Singapore — Oil prices looked set to snap a seven-week winning streak on Friday as concerns about China’s slowing economic growth and the possibility of more U.S. interest rate hikes outweighed signs of tightening supply.
Major benchmarks were slightly higher on Friday, with U.S. West Texas Intermediate crude (WTI) rising 22 cents, or 0.3%, to $80.61 a barrel, while Brent crude was up 8 cents, or 0.1%, at $84.12 a barrel as of 0611 GMT.
The seven-week winning streak was the longest for both benchmarks this year. Brent futures rose by about 18% and WTI by more than 20% in the seven weeks ended Aug. 11 to the highest levels in months before paring some gains this week, when both fell by more than 3%.
The U.S. Federal Reserve’s focus on containing inflation amid stronger-than-expected economic data was keeping a lid on oil prices, which have risen sharply in the recent weeks due to concerns over supply.
The U.S. Labor Department on Thursday reported the number of Americans filing new claims for jobless benefits fell in the last week, suggesting the still-tight employment market could prolong the Fed’s tightening campaign to cool the economy.
That report followed similarly upbeat economic data earlier in the week, including U.S. retail sales, which suggested the Fed may have to stick with higher rates for longer.
Investors fret that higher borrowing costs could impede economic growth and in turn reduce overall demand, including for oil.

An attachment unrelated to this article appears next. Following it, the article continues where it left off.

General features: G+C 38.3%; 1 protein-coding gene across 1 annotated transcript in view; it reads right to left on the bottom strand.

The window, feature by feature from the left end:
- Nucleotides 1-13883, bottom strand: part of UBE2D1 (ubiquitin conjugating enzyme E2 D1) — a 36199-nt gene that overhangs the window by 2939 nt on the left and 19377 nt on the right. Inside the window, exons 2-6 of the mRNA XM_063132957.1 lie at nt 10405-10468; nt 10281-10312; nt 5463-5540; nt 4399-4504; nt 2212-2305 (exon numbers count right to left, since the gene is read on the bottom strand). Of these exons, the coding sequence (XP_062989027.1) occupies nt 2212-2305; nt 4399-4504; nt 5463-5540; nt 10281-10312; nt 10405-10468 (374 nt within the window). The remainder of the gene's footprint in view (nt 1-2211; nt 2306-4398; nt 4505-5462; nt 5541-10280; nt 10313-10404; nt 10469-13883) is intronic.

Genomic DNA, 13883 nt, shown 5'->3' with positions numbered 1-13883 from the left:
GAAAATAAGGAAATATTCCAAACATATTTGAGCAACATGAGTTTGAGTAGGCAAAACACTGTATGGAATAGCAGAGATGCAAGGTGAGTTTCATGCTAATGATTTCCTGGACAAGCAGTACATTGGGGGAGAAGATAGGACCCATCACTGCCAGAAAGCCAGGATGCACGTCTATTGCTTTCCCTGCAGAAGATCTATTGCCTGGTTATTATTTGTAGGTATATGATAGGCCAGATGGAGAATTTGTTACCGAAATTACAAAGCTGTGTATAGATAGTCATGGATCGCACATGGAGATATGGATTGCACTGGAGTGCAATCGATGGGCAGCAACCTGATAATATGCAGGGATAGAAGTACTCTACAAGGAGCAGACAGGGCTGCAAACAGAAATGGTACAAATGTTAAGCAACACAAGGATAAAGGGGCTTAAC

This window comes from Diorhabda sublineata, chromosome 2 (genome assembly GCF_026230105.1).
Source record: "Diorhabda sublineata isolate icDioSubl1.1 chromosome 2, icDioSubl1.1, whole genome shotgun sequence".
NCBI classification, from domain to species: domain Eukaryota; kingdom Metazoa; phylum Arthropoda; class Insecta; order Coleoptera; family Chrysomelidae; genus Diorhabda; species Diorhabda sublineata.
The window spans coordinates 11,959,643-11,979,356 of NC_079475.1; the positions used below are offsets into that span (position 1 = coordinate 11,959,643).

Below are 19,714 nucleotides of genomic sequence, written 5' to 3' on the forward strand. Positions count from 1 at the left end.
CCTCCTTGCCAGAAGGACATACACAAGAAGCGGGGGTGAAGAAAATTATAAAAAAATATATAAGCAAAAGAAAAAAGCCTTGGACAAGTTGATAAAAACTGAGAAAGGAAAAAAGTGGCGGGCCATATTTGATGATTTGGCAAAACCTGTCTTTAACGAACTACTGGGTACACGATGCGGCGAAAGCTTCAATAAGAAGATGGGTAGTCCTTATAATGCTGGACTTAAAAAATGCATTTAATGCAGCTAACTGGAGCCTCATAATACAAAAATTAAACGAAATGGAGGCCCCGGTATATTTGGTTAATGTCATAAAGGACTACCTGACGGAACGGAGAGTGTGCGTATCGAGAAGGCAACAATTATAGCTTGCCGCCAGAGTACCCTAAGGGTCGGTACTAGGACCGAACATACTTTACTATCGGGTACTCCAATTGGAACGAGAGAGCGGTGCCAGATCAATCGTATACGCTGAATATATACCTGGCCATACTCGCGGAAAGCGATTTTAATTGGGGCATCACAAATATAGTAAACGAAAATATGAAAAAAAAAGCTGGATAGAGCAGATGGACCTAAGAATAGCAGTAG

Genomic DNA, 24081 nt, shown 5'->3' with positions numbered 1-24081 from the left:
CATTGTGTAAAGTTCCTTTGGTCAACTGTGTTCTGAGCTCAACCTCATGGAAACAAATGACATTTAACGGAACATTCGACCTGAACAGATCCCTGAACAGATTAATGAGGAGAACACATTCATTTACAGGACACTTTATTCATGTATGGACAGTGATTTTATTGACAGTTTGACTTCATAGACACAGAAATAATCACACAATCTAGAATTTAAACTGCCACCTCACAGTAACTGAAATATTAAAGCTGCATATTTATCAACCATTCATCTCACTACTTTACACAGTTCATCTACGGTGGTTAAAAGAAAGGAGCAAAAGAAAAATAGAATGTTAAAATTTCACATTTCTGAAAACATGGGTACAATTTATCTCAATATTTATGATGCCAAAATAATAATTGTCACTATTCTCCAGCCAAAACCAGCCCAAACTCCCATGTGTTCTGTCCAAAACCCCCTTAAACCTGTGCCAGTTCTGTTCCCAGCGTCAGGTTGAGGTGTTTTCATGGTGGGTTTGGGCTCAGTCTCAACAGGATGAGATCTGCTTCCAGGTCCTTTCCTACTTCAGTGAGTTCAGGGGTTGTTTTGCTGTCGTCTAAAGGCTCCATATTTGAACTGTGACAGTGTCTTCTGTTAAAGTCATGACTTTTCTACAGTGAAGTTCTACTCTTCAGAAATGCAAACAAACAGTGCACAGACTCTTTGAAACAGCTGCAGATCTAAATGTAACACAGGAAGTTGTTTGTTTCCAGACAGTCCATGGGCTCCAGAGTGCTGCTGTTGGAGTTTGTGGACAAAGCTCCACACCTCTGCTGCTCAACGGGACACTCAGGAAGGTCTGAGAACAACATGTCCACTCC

Adding to the concerns, a recent batch of economic data from China, the world’s second largest oil consumer, has highlighted a rapid loss of economic momentum since the second quarter.
China’s sputtering economy has whipsawed global financial markets in the past few months, with a property crisis spooking investors amid contagion fears.
However, tightening oil supply due to production cuts by the Organization of the Petroleum Exporting countries and allies, together called OPEC+, and increasing demand, mainly due to higher travel and improved industrial activity in the U.S., has supported prices, and could lead to a rise in the coming days, analysts said.
U.S. oil production was offsetting some losses in output due to OPEC+ cuts, but the falling U.S. rig count meant such support could likely be short-lived, ANZ Research said in a report on Friday.
Data released this week also showed that U.S. crude oil inventories fell by nearly 6 million barrels last week on strong exports and refining run rates. Weekly products supplied, a proxy for demand, rose to the highest since December. .
Despite recent economic weaknesses, China made a rare draw on crude oil inventories in July, the first time in 33 months it has dipped into storage.
“Momentum indicators are showing supply tightness. Investors have started increasing their bullish bets, net-long positions are reaching an annual high,” ANZ said in its report.
*Sudarshan Varadhan; Editing: Shri Navaratnam & Jamie Freed – Reuters